6

In Italian, to mean that somebody is very lucky, we say nato con la camicia (literally, "born with the shirt").

Is there an expression I could use in English that is more colorful than very lucky?

7

There are a number of expressions for someone who seems to have all the luck; for example, we might say he has all the luck. A perpetually fortunate person might also

  • lead a charmed life or blessed life. She lives as if under a magic spell that grants only good luck, or is looked with favor upon by God.
  • have been born under a lucky star, or other astrological phenomena.
  • be a lucky dog or lucky duck, informally. This expression is used both to say someone has enjoyed a recent string of good luck, and to say s/he lives with good luck in general. To tease enviously, one might say he's a lucky stiff, or in British English, a jammy bastard.
  • have nine lives. Such a person has escape perilous, perhaps deadly situations on many occasions.
| improve this answer | |
  • 1
    Also, similar but a bit more old fashioned is born under the dog star, which means roughly the same thing. – Matt Feb 19 '13 at 0:05
6

There is a phrase:

born under a lucky star

and also
born with a silver spoon in his mouth although this connotes more of being born wealthy (which is a pretty lucky thing to have happened) than just being straight lucky.

| improve this answer | |
  • 1
    But as the Emerson, Lake & Palmer track Lucky Man makes clear, just because you're "born with a silver spoon in your mouth" doesn't mean you'll continue to be lucky. – FumbleFingers Reinstate Monica Feb 17 '13 at 18:32
  • Yeah, war is rarely lucky for anyone. – Jim Feb 17 '13 at 18:37
  • I sometimes say, "That guy's a regular Mr. Magoo." but I'm pretty sure that's not a standard idiom. – Jim Feb 17 '13 at 18:40
  • 2
    @J.R.: Ah, but I think you'd have to agree that the final chorus after A bullet had found him \ His blood ran as he cried \ No money could save him \ So he laid down and he died is definitely "ironic". Most of us could do without that kind of "luck". (actually, I always hear it as so he lay down and he died, but that's pedantry for you! :) – FumbleFingers Reinstate Monica Feb 18 '13 at 0:07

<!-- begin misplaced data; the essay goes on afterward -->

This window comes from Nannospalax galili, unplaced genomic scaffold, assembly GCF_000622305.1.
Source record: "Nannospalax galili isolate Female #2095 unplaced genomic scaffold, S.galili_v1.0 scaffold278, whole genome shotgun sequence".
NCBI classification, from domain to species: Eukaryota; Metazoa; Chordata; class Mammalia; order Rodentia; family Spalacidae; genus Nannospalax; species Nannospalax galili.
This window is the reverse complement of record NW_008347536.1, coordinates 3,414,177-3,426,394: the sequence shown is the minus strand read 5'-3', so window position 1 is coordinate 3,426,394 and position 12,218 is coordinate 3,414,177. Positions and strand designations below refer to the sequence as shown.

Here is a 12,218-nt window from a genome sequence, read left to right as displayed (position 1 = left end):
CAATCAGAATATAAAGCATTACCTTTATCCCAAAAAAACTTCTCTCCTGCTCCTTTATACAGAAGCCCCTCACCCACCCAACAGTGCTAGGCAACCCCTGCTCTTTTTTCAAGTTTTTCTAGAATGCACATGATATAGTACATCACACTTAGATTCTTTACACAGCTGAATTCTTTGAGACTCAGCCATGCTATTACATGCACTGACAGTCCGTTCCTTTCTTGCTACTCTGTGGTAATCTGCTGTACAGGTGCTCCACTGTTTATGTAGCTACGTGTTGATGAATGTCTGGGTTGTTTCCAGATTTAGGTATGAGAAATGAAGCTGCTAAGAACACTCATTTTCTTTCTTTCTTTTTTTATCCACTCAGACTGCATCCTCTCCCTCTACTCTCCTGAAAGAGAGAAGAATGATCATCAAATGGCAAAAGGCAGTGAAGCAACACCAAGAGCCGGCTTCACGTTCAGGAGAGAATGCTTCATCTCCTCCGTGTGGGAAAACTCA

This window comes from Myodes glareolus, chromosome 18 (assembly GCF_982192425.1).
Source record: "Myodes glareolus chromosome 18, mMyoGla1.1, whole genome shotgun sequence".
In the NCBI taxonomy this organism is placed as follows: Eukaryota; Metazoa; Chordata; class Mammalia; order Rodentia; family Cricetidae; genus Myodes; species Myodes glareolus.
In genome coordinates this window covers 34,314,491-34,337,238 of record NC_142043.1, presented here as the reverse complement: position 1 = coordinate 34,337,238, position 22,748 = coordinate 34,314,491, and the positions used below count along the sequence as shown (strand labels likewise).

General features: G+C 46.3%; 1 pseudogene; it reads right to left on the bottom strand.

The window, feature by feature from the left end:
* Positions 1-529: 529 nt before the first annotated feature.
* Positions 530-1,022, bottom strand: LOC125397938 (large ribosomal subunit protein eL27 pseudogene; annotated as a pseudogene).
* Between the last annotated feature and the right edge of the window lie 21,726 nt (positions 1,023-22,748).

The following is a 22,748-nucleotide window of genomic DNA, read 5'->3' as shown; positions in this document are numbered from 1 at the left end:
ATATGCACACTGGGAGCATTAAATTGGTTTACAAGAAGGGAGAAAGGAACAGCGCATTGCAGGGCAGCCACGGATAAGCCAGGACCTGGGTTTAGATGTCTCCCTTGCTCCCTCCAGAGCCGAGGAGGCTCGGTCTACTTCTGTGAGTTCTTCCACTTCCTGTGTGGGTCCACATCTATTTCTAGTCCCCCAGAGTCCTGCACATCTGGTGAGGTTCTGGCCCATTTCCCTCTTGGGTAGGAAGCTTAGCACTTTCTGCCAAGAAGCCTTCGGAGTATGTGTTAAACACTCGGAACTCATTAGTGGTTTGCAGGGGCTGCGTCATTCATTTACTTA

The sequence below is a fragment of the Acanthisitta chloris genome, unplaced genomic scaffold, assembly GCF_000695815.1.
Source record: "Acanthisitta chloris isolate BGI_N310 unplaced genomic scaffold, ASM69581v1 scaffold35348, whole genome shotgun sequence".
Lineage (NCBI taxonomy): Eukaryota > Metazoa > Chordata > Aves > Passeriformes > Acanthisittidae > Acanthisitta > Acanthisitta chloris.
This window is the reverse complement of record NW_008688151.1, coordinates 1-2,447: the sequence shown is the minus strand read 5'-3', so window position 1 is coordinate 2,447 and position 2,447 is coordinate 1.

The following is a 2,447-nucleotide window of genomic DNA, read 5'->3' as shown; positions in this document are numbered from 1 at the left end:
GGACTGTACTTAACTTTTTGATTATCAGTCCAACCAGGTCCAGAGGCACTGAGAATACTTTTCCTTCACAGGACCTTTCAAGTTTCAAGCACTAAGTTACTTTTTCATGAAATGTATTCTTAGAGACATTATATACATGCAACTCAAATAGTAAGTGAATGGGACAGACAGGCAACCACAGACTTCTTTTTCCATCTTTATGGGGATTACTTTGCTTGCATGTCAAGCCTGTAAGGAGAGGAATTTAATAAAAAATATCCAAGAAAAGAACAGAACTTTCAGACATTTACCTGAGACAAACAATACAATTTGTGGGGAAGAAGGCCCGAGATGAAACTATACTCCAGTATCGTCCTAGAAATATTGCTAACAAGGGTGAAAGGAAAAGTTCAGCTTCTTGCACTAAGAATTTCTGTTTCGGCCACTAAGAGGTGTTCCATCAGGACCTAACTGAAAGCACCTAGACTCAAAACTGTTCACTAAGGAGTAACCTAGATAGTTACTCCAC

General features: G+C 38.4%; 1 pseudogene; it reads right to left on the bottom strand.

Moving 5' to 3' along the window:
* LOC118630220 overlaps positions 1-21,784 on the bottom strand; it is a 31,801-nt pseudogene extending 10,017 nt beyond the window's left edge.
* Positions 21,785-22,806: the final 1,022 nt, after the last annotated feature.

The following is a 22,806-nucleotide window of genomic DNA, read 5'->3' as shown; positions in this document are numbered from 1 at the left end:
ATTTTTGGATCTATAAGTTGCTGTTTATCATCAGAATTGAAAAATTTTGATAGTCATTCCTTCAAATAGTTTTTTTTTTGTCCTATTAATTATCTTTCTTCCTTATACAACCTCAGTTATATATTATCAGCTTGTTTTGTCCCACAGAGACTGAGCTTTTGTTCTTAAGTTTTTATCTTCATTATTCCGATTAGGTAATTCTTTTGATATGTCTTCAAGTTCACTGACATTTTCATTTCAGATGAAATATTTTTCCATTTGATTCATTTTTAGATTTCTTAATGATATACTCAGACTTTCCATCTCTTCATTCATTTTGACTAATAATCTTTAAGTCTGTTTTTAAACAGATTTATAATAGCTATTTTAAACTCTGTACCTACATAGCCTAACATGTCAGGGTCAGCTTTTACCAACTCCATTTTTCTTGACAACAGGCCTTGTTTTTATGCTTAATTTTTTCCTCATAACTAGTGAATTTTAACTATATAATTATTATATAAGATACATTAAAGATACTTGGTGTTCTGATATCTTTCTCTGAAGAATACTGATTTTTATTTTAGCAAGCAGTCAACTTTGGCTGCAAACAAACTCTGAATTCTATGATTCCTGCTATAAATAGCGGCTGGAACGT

• 1
    @Fumble: That's one way to shrug off my dad's interpretation. :^) I suppose I'm biased, because I've always regarded my father as a man of much wisdom. – J.R. Feb 18 '13 at 0:42
1

In British English, there's a great term for this:

He came off his motorcycle going at 70mph and walked away? That's awfully jammy

Dave won the lottery? That jammy sod.

(In this case the offensiveness of the term "sod" is offset by the term "jammy", but be careful when using it).

The phrase jammy in this context comes from a brand of biscuits in the UK called Jammy Dodgers, hence someone who is able to dodge bad events or is very lucky can be referred to as jammy. Generally the word jammy is applied as an adjective to an offensive noun, such as jammy bastard, jammy sod etc, but a less offensive (and less common) form is to use the original:

You woke up two hours late for your interview, caught the wrong bus, and were still there before the interviewer? You jammy dodger.

| improve this answer | |

Your Answer

By clicking “Post Your Answer”, you agree to our terms of service, privacy policy and cookie policy

Not the answer you're looking for? Browse other questions tagged or ask your own question.